Diversity and inclusion efforts in the video game industry shouldn’t begin at the hiring stage; they should start with high schoolers and even younger kids.
That’s what the industry experts who participated in the “Diversity, Equity and Inclusion in Gaming” panel, presented by Take-Two Interactive, all agreed upon. The discussion was part of TheWrap’s The Grill 2021 and moderated by Take-Two’s DEI director, Chanel Ward.
The average age of gamers may be 33, but it’s future generations of storytellers — particularly young women, gender non-conforming individuals and people of color — that will change the industry, the panelists said.
Laila Shabir, the founder of Girls Makes Games, runs gaming summer camps for kids, mostly girls, aged 8-18. And she’s consistently impressed by their out-of-the box ideas.
“The stories that we need to tell are the stories that these kids are telling… the stories these kids are coming up with, we haven’t imagined since we haven’t lived those lives,” Shabir explained. “The only way that we can get to those stories is to empower the next generation with the right tools to build the games and express themselves in that way.”
“At the end of camp, we read the game summaries the kids come up with … and [we’re like] ‘How are the kids thinking of this?’” she continued. “When I was 10, I was eating sand. How are these kids thinking about climate change at this young age, or the world I want to live in, empathy I want to build, in the player? They’re thinking about such complex topics that we only realize as adults because we face them… Here are kids who haven’t even stepped out of their homes trying to imagine what it’s like to be a different person, and I think that’s really exciting about giving kids the ownership to build their own games.”
Jim Huntley, professor and head of marketing at USC Games, deals with a slightly older age group: college students. But he, too, recognizes the need to target underrepresented populations (particularly Black and Indigenous people) early and provide access and support for them.
“A lot of the inequities in grade school begin to kick in because [students say] ‘Hey, I don’t have access to a computer lab. I don’t have access to computer science instruction,’” he explained. “How do we fill that gap so that we can make sure that those students way back in grade school have the option to even think about going down this path and then have opportunities to take that path and get into STEAM [science, technology, engineering, arts and mathematics]?”
Susanna Pollack, president of Games for Change, echoed that need for education. Her organization works with Title I schools (those where students qualify for free lunch) to create similar opportunities.
“We’re focused on reaching those middle and high school students, trying to get them to understand that they can become creators and not just consumers” of video games, she said.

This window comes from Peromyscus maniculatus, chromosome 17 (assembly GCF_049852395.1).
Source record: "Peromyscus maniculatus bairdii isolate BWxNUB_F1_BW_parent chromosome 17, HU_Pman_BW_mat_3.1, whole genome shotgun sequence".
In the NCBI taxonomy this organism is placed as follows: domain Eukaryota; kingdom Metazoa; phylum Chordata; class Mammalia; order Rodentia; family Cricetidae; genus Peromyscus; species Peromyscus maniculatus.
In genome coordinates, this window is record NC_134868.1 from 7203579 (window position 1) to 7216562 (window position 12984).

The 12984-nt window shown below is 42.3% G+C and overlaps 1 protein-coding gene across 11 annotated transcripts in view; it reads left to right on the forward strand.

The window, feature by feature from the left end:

In addition to STEAM skills, Pollack said students who learn about gaming gain “21st century skills,” including “how to become critical thinkers and problem solvers and collaborate with one another and realize they can bring their own talents. Even if it’s designing characters or writing scripts or coming up with music or doing research on a social impact because they want to make a game about climate change. They have something to bring to the table.”
The panel also discussed personal identity in gaming, and how video games allow players to break various societal rules and norms, including gender expression.
“When I was coming up, games — be they video games or board games or even television — were around a set of shared rules that were externally created,” Gordon Bellamy, founder of Gay Gaming Professionals, said. “And we would all choose to jump into those worlds together for a certain amount of time and follow those rules. Today, the ownership of that rule set and those identities has been democratized to where I and you bring so much of yourself to a game, whether it be through the character you create, the device you play it on, to the stories you tell through your play. And so today, especially for young people coming into games, it is as much a form of expression as it is a form of shared experience of play.”
“The thing that excites me about this little part of this conversation is that all of us are so old,” filmmaker, actor and gaming consultant Janina Gavankar said with a smile. “We are talking in such binary language right now. In about two minutes, all these kids are going to be like, ‘What are these girl/boy bulls—? Who cares?”
“It’s changing so quickly and it’s really exciting because it’s just going to grow the industry and give us more experiences,” she added.
Check out the full panel here.
For over a decade, TheWrap’s Grill event series has led the conversation on the convergence between entertainment, media and technology, bringing together newsmakers to debate the challenges and opportunities facing content in the digital age. Tailored to C-Suite and high-level attendees, TheGrill presented by WrapPRO, delivers a unique series of curated discussions, industry panels and virtual networking activations that explore the ever-changing media landscape. View the full panel and all Grill content here: www.thewrap.com/the-grill-2021-welcome/